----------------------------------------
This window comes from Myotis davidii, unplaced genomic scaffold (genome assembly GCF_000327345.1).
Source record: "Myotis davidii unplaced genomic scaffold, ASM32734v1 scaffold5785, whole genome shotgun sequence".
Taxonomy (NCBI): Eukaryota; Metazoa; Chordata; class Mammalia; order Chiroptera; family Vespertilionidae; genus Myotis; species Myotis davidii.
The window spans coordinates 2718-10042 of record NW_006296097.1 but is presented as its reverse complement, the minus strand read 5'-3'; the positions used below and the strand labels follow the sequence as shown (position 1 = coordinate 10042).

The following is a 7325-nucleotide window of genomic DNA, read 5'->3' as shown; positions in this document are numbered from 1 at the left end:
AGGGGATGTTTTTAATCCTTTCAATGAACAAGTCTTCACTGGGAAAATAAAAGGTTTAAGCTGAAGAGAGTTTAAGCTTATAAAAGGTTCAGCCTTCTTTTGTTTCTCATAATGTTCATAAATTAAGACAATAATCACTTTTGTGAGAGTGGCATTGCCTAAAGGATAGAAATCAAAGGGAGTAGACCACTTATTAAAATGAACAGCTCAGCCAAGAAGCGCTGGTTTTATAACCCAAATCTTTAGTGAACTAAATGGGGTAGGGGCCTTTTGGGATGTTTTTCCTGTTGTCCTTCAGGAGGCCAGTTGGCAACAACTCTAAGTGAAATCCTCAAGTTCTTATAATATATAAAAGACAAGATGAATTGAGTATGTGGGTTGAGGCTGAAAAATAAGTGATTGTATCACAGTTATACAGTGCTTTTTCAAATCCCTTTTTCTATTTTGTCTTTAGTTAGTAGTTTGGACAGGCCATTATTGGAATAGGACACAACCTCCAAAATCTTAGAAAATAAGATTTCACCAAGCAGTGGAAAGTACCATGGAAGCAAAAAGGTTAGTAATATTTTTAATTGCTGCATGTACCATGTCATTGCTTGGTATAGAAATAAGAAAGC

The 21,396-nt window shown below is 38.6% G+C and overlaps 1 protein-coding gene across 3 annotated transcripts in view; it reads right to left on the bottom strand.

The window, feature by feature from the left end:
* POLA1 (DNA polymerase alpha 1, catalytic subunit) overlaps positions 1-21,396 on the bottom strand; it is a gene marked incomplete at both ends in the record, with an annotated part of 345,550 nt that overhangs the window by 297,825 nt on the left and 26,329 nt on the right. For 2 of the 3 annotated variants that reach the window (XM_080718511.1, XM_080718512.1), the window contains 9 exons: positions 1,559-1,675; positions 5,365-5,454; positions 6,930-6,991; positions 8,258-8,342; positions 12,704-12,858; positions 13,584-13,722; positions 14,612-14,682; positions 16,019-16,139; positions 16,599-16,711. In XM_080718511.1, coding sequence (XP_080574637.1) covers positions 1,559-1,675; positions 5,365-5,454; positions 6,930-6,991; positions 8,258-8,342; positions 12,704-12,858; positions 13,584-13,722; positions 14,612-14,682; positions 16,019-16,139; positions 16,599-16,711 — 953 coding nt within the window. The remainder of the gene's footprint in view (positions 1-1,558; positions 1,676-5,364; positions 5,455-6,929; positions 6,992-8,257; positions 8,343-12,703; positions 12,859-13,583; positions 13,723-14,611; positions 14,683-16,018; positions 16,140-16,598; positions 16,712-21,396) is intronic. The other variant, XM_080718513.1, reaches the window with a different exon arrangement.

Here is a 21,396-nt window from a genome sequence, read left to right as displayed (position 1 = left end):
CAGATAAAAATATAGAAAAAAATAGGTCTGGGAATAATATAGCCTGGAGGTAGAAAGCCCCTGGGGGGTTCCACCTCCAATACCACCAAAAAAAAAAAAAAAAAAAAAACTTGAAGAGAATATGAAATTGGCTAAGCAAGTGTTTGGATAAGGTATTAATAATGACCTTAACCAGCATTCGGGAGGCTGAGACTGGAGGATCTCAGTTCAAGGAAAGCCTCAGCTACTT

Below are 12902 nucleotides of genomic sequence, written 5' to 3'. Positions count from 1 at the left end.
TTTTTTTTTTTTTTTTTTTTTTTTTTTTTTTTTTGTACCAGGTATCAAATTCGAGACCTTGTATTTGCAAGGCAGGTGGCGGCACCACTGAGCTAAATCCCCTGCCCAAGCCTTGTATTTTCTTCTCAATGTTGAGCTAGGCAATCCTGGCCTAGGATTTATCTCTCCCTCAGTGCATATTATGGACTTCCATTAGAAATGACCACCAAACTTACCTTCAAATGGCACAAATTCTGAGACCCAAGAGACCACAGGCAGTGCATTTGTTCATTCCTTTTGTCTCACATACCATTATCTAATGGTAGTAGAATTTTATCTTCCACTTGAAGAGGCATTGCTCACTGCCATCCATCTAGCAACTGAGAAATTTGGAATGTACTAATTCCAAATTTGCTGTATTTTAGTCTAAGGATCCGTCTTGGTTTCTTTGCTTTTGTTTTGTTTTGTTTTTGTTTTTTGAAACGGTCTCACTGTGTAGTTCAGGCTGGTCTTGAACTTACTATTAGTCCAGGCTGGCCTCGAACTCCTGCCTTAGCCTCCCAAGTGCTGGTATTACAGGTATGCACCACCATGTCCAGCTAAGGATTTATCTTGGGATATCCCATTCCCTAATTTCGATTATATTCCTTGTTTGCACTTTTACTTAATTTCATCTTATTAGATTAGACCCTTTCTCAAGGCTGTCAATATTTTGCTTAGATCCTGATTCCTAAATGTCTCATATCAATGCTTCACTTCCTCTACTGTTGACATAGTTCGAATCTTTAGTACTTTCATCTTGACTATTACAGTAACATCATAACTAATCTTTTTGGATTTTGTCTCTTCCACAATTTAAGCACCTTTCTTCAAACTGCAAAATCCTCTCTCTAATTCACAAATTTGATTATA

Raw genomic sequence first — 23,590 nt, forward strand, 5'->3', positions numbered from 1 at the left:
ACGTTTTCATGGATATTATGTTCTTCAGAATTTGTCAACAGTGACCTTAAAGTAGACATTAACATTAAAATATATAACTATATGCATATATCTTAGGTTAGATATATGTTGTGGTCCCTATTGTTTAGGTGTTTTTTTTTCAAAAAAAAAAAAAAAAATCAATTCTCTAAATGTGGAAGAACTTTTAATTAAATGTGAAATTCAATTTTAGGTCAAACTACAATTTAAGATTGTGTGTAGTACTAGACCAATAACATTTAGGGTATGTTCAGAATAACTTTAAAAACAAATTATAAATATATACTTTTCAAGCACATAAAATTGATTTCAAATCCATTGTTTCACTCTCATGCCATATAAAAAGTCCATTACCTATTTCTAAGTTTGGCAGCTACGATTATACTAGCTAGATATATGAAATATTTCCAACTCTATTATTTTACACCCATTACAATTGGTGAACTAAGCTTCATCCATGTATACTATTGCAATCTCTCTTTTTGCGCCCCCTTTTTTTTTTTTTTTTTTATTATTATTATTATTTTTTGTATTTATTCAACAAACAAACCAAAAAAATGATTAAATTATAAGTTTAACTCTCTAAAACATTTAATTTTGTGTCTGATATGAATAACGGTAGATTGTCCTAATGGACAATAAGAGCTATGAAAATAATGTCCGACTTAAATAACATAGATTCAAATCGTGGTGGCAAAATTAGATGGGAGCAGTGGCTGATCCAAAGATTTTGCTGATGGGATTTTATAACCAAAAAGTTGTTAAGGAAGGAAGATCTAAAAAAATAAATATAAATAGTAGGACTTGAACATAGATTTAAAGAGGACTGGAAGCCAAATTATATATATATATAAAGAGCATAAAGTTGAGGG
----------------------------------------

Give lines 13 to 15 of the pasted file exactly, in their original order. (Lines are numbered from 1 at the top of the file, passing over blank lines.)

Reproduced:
TTTTTTTTTTTTTTTTTTTTTTTTTTTTTTTTTTGTACCAGGTATCAAATTCGAGACCTTGTATTTGCAAGGCAGGTGGCGGCACCACTGAGCTAAATCCCCTGCCCAAGCCTTGTATTTTCTTCTCAATGTTGAGCTAGGCAATCCTGGCCTAGGATTTATCTCTCCCTCAGTGCATATTATGGACTTCCATTAGAAATGACCACCAAACTTACCTTCAAATGGCACAAATTCTGAGACCCAAGAGACCACAGGCAGTGCATTTGTTCATTCCTTTTGTCTCACATACCATTATCTAATGGTAGTAGAATTTTATCTTCCACTTGAAGAGGCATTGCTCACTGCCATCCATCTAGCAACTGAGAAATTTGGAATGTACTAATTCCAAATTTGCTGTATTTTAGTCTAAGGATCCGTCTTGGTTTCTTTGCTTTTGTTTTGTTTTGTTTTTGTTTTTTGAAACGGTCTCACTGTGTAGTTCAGGCTGGTCTTGAACTTACTATTAGTCCAGGCTGGCCTCGAACTCCTGCCTTAGCCTCCCAAGTGCTGGTATTACAGGTATGCACCACCATGTCCAGCTAAGGATTTATCTTGGGATATCCCATTCCCTAATTTCGATTATATTCCTTGTTTGCACTTTTACTTAATTTCATCTTATTAGATTAGACCCTTTCTCAAGGCTGTCAATATTTTGCTTAGATCCTGATTCCTAAATGTCTCATATCAATGCTTCACTTCCTCTACTGTTGACATAGTTCGAATCTTTAGTACTTTCATCTTGACTATTACAGTAACATCATAACTAATCTTTTTGGATTTTGTCTCTTCCACAATTTAAGCACCTTTCTTCAAACTGCAAAATCCTCTCTCTAATTCACAAATTTGATTATA

Raw genomic sequence first — 23,590 nt, forward strand, 5'->3', positions numbered from 1 at the left:
ACGTTTTCATGGATATTATGTTCTTCAGAATTTGTCAACAGTGACCTTAAAGTAGACATTAACATTAAAATATATAACTATATGCATATATCTTAGGTTAGATATATGTTGTGGTCCCTATTGTTTAGGTGTTTTTTTTTCAAAAAAAAAAAAAAAAATCAATTCTCTAAATGTGGAAGAACTTTTAATTAAATGTGAAATTCAATTTTAGGTCAAACTACAATTTAAGATTGTGTGTAGTACTAGACCAATAACATTTAGGGTATGTTCAGAATAACTTTAAAAACAAATTATAAATATATACTTTTCAAGCACATAAAATTGATTTCAAATCCATTGTTTCACTCTCATGCCATATAAAAAGTCCATTACCTATTTCTAAGTTTGGCAGCTACGATTATACTAGCTAGATATATGAAATATTTCCAACTCTATTATTTTACACCCATTACAATTGGTGAACTAAGCTTCATCCATGTATACTATTGCAATCTCTCTTTTTGCGCCCCCTTTTTTTTTTTTTTTTTTATTATTATTATTATTTTTTGTATTTATTCAACAAACAAACCAAAAAAATGATTAAATTATAAGTTTAACTCTCTAAAACATTTAATTTTGTGTCTGATATGAATAACGGTAGATTGTCCTAATGGACAATAAGAGCTATGAAAATAATGTCCGACTTAAATAACATAGATTCAAATCGTGGTGGCAAAATTAGATGGGAGCAGTGGCTGATCCAAAGATTTTGCTGATGGGATTTTATAACCAAAAAGTTGTTAAGGAAGGAAGATCTAAAAAAATAAATATAAATAGTAGGACTTGAACATAGATTTAAAGAGGACTGGAAGCCAAATTATATATATATATAAAGAGCATAAAGTTGAGGG